Mars Rover to probe University of Sussex campus
On Wednesday 12 September, over 800 primary school children from Brighton and Eastbourne will take over the University of Sussex campus for a rare opportunity to see a prototype of the Mars Rover in action. The event is the brainchild of Katherine Courtney, former CEO of the UK Space Agency and founder of PrimarySpace, a new charity aiming to engage primary school children and teachers with careers in science, technology, engineering and maths (STEM) through the wonders of space.
As well as having a chance to see a demonstration of Bruno, the Ground Demonstration Model of the ExoMars Rover, in action, the schoolchildren will receive a session on future space careers, run by Courtney, with jobs in space traffic control, space tourism, space habitat management, space mining, space construction, space junk removal, space rescue, and even space farming, all possible as careers to aspire to for today’s primary school children.
The aim of the event will be to engage, enthuse and open the eyes of attending children and teachers to the possibilities of careers in STEM and the space industry. Trainee teachers from the University of Sussex Education department, overseen by experienced teachers including Sussex Teaching Fellow Claire Watts, will run sessions with the attending children exploring what has inspired them during the day and what they’d like to be when they grow up.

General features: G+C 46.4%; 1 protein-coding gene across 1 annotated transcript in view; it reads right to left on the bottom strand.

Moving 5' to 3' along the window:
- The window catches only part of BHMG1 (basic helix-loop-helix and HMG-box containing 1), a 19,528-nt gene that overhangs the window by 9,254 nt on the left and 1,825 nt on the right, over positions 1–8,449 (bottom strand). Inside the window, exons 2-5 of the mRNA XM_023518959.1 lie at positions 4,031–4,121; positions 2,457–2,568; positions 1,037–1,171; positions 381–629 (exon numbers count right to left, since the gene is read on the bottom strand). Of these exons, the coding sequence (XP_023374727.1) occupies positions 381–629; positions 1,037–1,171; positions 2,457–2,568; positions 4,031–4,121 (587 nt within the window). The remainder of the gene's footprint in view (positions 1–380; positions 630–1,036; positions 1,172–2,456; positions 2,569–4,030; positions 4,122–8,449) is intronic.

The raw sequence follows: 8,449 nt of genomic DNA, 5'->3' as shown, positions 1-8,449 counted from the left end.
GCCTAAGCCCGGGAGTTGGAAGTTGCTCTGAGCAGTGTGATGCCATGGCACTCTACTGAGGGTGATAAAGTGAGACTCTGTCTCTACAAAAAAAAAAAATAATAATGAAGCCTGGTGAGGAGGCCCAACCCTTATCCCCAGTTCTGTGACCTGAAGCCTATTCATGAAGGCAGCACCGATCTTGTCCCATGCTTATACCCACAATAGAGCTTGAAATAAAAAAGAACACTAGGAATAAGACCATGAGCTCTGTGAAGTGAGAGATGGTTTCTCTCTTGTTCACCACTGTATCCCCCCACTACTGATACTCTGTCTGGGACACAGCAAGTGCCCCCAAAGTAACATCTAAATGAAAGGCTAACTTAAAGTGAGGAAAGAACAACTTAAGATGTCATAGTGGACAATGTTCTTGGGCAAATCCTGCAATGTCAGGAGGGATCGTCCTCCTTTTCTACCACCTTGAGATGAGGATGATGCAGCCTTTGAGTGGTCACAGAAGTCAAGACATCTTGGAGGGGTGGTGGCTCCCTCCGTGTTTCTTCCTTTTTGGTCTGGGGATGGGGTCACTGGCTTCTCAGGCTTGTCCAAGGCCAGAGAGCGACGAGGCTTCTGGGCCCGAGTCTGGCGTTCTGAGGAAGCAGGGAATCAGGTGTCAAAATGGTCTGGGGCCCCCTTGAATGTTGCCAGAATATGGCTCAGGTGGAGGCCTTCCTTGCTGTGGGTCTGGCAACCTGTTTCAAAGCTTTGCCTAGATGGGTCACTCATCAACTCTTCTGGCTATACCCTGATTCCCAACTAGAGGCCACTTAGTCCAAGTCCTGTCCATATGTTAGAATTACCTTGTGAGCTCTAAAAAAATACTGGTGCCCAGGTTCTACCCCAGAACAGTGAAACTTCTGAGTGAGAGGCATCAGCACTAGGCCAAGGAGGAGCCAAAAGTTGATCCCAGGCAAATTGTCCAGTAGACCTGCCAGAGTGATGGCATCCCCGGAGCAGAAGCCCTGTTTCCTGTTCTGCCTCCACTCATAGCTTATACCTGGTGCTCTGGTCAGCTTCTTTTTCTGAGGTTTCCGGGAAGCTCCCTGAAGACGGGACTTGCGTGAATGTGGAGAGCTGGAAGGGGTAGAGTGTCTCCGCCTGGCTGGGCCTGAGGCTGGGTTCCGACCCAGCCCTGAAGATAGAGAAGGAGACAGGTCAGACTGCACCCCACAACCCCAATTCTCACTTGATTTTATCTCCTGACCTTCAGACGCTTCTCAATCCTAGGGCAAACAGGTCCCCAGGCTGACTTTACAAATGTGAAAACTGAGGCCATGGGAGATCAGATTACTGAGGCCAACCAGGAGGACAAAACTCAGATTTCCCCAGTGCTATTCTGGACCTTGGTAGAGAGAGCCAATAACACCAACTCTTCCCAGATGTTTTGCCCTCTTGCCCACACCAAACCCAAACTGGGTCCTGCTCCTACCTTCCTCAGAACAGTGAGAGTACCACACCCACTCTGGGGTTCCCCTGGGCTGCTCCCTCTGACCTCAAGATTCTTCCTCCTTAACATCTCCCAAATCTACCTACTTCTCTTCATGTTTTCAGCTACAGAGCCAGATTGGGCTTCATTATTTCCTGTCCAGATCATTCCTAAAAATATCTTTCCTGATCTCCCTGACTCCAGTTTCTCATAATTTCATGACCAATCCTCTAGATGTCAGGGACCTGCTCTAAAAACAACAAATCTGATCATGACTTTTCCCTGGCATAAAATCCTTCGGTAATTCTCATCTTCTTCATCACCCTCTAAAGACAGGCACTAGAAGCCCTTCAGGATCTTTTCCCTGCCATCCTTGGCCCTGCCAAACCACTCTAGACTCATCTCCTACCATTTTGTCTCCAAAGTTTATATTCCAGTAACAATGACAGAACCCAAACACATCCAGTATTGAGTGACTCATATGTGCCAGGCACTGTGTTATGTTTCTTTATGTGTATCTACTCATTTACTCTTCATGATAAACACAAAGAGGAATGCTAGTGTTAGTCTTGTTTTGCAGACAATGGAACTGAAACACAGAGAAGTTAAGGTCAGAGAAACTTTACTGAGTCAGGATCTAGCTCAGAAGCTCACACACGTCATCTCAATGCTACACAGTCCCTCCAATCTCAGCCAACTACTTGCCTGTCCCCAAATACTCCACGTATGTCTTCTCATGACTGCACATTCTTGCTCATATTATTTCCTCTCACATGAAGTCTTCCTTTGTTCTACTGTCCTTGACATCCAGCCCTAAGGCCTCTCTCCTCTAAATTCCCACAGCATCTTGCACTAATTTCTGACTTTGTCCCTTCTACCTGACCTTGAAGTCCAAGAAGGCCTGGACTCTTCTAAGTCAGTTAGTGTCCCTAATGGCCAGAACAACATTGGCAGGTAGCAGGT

The event will be the inaugural pilot event for PrimarySpace, primarily funded by the UK Space Agency, with additional funds from the University of Sussex’s widening participation team and private sources. The charity is currently seeking funding to roll out a programme of events based on the Sussex pilot model with universities across the UK.
Courtney, who has a background in helping technology start-ups get off the ground, has also established SpaceSouth, a programme which aims to link the thriving South coast digital scene with the burgeoning UK space industry.
Courtney says: “Most young children enjoy learning about STEM, but a significant majority, especially girls, choose not to continue with these studies at secondary school. Part of the reason is that they can’t imagine themselves doing a future STEM-related job.
“Space has the power to capture the imagination of children and adults alike. PrimarySpace’s mission is to plant a seed of STEM awareness and aspiration that will stay with children as they grow.
“The UK Space sector employs some 40,000 people today and will need to double or triple that number over the next 10-20 years. By giving large numbers of primary school children, teachers and trainee teachers an unforgettable experience – meeting people who do space work and learning about space science and technology – we want to help inspire children to become the future scientists, engineers, technologists and space industry workers who will ensure the UK remains one of the leading spacefaring nations in the world.”
Teaching Fellow at Sussex, Claire Watts says: “The PrimarySpace event provides our teacher trainees with an excellent opportunity to explore how to build on what the children see, hear and do during the day, helping the children to develop their ideas and aspirations for the future. This shows the power of education and we hope that ‘making a difference’ to children’s lives becomes an aspiration of the trainees throughout their teaching careers.”